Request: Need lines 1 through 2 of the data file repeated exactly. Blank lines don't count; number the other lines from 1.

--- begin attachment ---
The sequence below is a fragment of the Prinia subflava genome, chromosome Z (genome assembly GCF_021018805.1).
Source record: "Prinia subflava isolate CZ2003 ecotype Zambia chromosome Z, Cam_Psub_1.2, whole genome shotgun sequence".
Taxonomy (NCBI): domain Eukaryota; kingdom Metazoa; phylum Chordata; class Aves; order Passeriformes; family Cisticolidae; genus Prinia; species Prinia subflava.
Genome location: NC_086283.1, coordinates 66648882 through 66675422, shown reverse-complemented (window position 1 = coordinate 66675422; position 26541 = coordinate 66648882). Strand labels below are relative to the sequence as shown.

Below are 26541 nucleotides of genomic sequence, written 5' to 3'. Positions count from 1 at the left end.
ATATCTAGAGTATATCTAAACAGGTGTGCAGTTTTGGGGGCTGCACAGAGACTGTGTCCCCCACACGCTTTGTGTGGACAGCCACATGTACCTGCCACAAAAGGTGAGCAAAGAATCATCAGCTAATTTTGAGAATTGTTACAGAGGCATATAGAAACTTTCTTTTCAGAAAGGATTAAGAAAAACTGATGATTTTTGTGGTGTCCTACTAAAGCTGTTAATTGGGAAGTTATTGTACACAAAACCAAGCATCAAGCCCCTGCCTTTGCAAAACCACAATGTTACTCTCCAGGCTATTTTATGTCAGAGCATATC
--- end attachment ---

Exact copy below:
The sequence below is a fragment of the Prinia subflava genome, chromosome Z (genome assembly GCF_021018805.1).
Source record: "Prinia subflava isolate CZ2003 ecotype Zambia chromosome Z, Cam_Psub_1.2, whole genome shotgun sequence".